According to an article published by the Center for International Maritime Security, the rapidly expanding African maritime economy could use Unmanned Aerial Systems (UAS) to protect their assets. The Gulf of Guinea, on the edge of the Eastern Atlantic, is one key place where this technology could come into play.

Authors CAPT Chris Rawley and LCDR Cedric Patmon write, “The region contains 50.4 billion barrels of proven petroleum reserves and has produced up to 5.5 million barrels of oil per day. Additionally, over 90 percent of foreign imports and exports cross the Gulf of Guinea making it the region’s key connector to the global economy.”

Unfortunately, the negative impacts of illegal fishing activities and piracy measure in the billions of dollars annually. Add marine pollution, human, and narcotics trafficking and the barriers to progress seem even more daunting.

But a solution could exist. A summit of nations bordering the Gulf of Guinea in 2013 adopted a security declaration that resolves to create a Coordination Centre on Maritime Safety and Security for Central and West Africa and implement a new Code of Conduct Concerning the Prevention and Repression of Piracy, Armed Robbery Against Ships, and Illegal Maritime Activities in West and Central Africa.

The authors say that the resulting critical information sharing and resource cooperation “can be used to combat piracy, illegal fishing, and other illicit activities in the Gulf of Guinea.”

The challenge remains, however, of how to enforce the new Code of Conduct on the water. Enforcement depends on “the ability to identify, track, and prosecute nefarious actors on the high seas and in coastal areas. So-called maritime domain awareness is gradually improving in the area, but current options for maritime surveillance are limited.”

Patrol vessels and shore-based radar systems don’t provide enough coverage.

“Moreover, say the authors, “a shore-based radar, even with signals correlated from vessels transmitting on the Automatic Identification System, only provides knowledge that a contact is afloat, not necessarily any evidence to illicit actions.”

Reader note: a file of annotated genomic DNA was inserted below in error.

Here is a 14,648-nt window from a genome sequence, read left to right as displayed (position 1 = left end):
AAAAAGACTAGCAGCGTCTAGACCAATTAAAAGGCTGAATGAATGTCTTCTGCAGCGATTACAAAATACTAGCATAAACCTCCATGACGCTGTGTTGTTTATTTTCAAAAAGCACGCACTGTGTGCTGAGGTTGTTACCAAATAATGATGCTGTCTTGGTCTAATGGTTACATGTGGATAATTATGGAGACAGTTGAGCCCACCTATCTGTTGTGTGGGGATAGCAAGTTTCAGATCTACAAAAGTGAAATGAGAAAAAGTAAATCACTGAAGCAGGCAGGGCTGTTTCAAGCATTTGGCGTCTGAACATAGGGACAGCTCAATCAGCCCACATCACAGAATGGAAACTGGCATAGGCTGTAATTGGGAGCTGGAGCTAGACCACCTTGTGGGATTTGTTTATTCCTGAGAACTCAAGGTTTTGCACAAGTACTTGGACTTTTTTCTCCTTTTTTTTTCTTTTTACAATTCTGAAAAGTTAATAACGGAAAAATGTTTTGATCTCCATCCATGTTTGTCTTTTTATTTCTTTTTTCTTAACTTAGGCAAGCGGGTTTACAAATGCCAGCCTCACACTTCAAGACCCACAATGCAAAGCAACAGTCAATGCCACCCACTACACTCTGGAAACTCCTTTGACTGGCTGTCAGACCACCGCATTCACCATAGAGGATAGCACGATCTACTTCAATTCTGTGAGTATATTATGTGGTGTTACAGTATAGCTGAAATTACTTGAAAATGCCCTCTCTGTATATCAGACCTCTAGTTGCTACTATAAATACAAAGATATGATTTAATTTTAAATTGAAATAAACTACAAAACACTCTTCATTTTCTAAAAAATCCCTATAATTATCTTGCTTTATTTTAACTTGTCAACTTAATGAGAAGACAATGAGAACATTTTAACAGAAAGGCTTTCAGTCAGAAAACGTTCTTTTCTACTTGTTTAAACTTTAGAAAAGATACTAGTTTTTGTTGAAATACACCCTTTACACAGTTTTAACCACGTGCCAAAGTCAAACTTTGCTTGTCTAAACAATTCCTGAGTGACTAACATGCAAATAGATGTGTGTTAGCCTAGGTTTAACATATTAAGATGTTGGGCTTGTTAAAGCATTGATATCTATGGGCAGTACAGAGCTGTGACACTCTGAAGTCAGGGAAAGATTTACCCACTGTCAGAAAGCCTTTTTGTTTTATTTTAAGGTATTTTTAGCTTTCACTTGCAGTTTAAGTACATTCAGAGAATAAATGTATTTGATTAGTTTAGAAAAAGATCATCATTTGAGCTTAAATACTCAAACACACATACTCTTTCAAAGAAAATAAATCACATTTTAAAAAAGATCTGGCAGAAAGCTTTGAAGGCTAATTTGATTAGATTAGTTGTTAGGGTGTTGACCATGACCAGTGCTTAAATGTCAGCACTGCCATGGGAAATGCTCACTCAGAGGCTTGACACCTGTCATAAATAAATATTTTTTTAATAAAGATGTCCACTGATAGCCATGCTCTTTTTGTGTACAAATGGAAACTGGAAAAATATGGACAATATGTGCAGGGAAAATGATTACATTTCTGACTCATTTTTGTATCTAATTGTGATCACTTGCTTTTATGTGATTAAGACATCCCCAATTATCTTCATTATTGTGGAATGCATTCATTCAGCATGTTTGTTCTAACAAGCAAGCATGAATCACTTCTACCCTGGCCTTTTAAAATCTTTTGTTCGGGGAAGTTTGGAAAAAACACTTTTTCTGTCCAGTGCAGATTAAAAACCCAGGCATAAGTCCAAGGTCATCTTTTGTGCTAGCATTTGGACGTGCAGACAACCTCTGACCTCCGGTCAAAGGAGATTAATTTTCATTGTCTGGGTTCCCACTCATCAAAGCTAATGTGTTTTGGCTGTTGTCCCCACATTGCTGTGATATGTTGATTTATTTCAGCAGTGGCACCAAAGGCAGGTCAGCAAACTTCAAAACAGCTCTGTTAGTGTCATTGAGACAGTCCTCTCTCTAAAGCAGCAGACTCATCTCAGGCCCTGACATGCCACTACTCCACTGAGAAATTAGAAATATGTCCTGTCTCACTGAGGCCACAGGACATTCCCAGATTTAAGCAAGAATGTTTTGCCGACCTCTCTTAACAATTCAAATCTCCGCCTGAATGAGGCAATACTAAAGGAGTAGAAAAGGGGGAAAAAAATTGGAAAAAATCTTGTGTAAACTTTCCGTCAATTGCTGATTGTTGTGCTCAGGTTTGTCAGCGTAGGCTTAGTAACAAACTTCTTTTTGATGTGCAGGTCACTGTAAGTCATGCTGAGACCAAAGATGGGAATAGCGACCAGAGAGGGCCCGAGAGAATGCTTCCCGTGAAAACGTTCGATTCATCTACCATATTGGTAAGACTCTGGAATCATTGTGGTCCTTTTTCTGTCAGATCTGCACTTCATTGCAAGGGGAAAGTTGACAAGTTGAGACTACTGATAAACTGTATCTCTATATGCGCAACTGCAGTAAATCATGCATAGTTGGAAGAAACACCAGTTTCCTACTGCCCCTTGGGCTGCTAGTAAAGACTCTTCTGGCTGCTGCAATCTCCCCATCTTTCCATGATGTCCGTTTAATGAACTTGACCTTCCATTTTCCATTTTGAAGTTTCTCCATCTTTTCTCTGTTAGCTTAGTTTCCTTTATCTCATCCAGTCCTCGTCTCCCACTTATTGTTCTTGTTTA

They recommend taking a cue from success in Latin America, where navies have “learned that airborne surveillance is simply the best way to locate, track, identify, and classify surface maritime targets involved in illicit or illegal activity.”

And because Africa currently lacks a great number of available aircraft, the authors recommend the utilization of aerial drones.

“Unmanned aerial systems . . . provide a way for African navies and coast guards to greatly enhance maritime security in a relatively inexpensive manner.”

And now is the time, because “UAS are rapidly growing in capabilities while decreasing in cost. Improvements in sensors, endurance, and payload are advancing quickly. For any solution, acquisition cost, maintainability, and infrastructure required are key factors to be considered. The cost per flying hour of most UAS is negligible compared to their manned counterparts. Today’s fixed and rotary-wing systems, whether specifically designed for military use or for commercial applications, can be adapted for surveillance in a maritime environment without much additional cost.”

While the broad-range of requirements mean that no single UAS solution will fit every instance, the authors suggest that the nations could contract services from Western Partners or use a shared model, in which the previously mentioned Code of Conduct provides a framework.

The authors conclude, “African navies with adequate resources should make acquisition of unmanned air systems a priority. Likewise, western foreign military assistance programs should focus on providing contracted or organic unmanned aircraft capabilities.”

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